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What the Heck is the Debt Ceiling?

by Countable | 4.24.17

The debt ceiling is an arbitrary limit set by Congress on the Treasury to assume new debt to cover spending that has already been approved and appropriated through the federal budget process.

History of the debt ceiling

According to the Constitution, Article 1 Section 8, only Congress can authorize the borrowing of money on the credit of the United States. From the founding of the Republic until WWI Congress approved each individual debt incurred by the U.S. government separately. In order to give the executive branch more flexibility to finance the government during that massive war effort Congress passed the Second Liberty Bond Act of 1917, which established an aggregate debt limit beyond which Congressional approval was required.

Periodically the government reaches its debt limit and the Treasury notifies Congress of the potential for default- Treasury not being able to pay U.S. debt obligations. At that point the Treasury is authorized to pursue ‘extraordinary measures’ to buy the government time until Congress can raise the limit. ‘Extraordinary Measures’ involve the manipulation of existing federal obligations, like investment in federal employees pension funds and conversion of government bonds, to keep within the debt limit while preventing a government shutdown.

The debt ceiling has been raised 74 times since March 1962, including 18 times under Pres. Ronald Reagan, eight times under Pres. Bill Clinton, seven times under Pres. George W. Bush, and five times under Pres. Barack Obama.

Only once has the government actually shut down in recent memory, during the budget fight between then-Pres. Bill Clinton and the Republican-led Congress over the 1996 federal budget. The federal government was shut down for a total of 27 days between Nov 14, 1995 and Jan 6, 1996.

Why does the debt ceiling matter?

For fiscal conservatives, Congressional ability to keep the federal government from accumulating an unsustainable amount of debt is an essential aspect of Congressional oversight and the inherent checks and balances of the federal government.

There is disagreement, however, about the current usefulness of the debt ceiling to control government spending. Some argue that after the institution of the Budget and Impoundment Control Act of 1974, which strengthened and centralized Congress’ budget authority, the debt ceiling became an ineffective tool. Prior to that point the President could withhold funds appropriated by Congress (impoundment) in order to control government debt. After that point, though the president proposes a budget, Congress approves it, so there are fewer checks and balances in the spending process. Now the debt ceiling is a way for Congress to regulate itself, though it is portrayed as a control on spending by the executive branch. Given the gridlock of the modern Congress the system is challenging at best.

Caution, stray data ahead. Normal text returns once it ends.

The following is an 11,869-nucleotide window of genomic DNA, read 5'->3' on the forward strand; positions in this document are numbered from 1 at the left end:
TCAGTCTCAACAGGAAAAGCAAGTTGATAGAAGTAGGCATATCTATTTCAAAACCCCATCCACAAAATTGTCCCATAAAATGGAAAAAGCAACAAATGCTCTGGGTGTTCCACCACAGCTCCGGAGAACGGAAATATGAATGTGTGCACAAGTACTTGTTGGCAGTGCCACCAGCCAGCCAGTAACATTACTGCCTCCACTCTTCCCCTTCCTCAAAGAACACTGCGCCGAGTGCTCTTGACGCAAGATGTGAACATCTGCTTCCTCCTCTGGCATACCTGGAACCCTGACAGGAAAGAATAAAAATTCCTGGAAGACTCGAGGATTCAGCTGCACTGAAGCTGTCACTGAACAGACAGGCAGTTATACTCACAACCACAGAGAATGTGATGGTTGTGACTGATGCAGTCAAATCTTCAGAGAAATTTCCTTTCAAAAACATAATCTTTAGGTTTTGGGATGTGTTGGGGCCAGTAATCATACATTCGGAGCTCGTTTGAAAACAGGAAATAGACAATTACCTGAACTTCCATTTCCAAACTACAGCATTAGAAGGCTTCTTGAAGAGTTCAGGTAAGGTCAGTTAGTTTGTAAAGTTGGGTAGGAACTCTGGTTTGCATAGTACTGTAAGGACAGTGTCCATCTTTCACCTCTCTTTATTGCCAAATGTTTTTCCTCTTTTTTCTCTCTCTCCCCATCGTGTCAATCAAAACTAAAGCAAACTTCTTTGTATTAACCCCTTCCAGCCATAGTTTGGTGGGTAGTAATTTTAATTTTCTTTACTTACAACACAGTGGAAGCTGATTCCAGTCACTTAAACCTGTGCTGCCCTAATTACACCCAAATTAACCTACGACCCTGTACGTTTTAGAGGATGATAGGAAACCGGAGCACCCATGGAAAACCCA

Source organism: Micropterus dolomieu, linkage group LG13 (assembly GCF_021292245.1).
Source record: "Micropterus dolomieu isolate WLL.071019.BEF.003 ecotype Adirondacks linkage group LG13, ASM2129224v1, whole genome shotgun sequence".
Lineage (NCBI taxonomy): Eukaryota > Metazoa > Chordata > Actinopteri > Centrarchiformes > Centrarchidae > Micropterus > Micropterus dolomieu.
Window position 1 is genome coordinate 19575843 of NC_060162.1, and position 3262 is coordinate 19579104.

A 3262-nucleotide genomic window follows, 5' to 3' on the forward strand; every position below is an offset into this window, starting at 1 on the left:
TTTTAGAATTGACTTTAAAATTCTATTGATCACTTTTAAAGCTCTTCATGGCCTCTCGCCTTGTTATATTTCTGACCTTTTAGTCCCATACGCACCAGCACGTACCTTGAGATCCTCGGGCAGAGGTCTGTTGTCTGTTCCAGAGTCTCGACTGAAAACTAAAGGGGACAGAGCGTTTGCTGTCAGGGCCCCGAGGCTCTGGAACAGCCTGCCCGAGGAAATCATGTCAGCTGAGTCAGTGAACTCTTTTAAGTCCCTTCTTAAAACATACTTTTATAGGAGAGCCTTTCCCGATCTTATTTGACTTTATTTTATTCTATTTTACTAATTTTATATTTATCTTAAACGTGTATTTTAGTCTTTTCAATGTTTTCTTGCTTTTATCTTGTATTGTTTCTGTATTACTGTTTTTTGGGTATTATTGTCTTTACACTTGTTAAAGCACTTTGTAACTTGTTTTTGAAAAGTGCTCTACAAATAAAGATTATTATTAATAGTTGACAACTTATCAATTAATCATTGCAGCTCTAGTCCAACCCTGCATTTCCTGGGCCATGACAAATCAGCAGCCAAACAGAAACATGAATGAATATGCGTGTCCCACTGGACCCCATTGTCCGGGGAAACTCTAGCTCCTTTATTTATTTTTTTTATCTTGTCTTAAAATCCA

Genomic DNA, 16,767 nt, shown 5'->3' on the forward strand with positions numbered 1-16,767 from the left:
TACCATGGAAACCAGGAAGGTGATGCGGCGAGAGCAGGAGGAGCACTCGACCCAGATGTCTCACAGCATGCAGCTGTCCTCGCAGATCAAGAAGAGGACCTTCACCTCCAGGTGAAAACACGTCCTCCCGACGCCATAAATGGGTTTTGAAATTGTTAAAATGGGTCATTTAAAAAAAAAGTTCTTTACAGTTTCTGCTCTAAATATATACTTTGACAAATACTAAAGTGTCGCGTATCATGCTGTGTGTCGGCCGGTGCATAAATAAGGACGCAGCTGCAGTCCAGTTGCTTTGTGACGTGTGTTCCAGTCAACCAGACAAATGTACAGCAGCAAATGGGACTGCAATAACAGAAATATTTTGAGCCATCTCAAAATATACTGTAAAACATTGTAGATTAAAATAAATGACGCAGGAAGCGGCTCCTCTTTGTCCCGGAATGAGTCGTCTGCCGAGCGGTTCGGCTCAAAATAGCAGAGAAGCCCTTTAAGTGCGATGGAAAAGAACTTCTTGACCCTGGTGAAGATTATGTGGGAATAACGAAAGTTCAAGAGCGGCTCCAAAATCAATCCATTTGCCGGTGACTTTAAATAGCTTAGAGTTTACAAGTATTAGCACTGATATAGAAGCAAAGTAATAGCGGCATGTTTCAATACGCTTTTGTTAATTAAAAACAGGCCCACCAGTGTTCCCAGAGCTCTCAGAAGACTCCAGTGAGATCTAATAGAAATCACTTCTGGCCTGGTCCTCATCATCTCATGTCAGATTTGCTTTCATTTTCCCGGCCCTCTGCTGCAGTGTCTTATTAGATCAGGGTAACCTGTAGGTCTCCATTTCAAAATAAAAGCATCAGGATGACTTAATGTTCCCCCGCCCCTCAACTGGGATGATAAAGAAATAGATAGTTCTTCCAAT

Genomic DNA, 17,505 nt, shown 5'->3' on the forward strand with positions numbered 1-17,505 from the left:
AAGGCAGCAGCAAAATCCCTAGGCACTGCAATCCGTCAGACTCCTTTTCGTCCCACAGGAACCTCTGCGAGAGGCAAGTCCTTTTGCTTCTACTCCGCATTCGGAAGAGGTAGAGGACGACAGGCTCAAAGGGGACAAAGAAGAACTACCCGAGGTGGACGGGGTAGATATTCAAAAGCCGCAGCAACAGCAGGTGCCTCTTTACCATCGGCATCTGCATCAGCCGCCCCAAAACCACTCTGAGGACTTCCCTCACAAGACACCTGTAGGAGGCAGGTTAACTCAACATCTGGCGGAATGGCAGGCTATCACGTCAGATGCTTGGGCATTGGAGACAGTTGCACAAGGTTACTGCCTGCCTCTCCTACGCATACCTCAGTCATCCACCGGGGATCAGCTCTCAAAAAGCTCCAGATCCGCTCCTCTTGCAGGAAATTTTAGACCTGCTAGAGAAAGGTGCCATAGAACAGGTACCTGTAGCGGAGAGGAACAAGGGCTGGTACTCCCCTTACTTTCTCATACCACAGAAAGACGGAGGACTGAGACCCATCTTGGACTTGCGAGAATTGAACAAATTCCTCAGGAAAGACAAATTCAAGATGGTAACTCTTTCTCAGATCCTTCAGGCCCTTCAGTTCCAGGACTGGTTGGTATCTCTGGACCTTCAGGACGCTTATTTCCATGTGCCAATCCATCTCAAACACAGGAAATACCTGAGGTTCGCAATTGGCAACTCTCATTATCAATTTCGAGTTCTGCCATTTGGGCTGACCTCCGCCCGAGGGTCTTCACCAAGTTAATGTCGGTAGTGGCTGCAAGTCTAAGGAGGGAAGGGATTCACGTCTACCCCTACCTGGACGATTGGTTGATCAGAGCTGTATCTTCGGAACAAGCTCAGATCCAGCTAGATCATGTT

Regardless of the effectiveness of the current debt ceiling system, the effects of the debates around it and looming possibilities of default have significant effects on world markets and the financial lives of individual citizens. According to the Annual Report issued by data website, failure to raise the debt limit creates operational and economic risk:

"Failure to raise the ceiling when needed could prompt an unprecedented default on Treasury securities, which are generally considered the world’s safest government debt and form a foundation for the global financial system. A US default, in turn, could trigger a financial crisis and throw the nation into a recession."

When, during 2011 and 2013, Congress and then-Pres. Obama, were locked in an extended fight over the debt ceiling the Government Accountability Office, estimated that the mere threat that the debt ceiling might not go up cost taxpayers $1.3 billion in higher borrowing costs in the 2011 fiscal year, and tens of millions of dollars in 2013 too. U.S. credit was downgraded for the first time ever, affecting the government’s borrowing power and the interest rates it pays on existing debt.

Should Congress raise the debt ceiling or consider a new system for controlling government debt altogether? Use the ‘Take Action’ button to tell you reps what you think!

— Asha Sanaker

(Photo credit: Blue Diamond Gallery / Creative Commons)


Written by Countable

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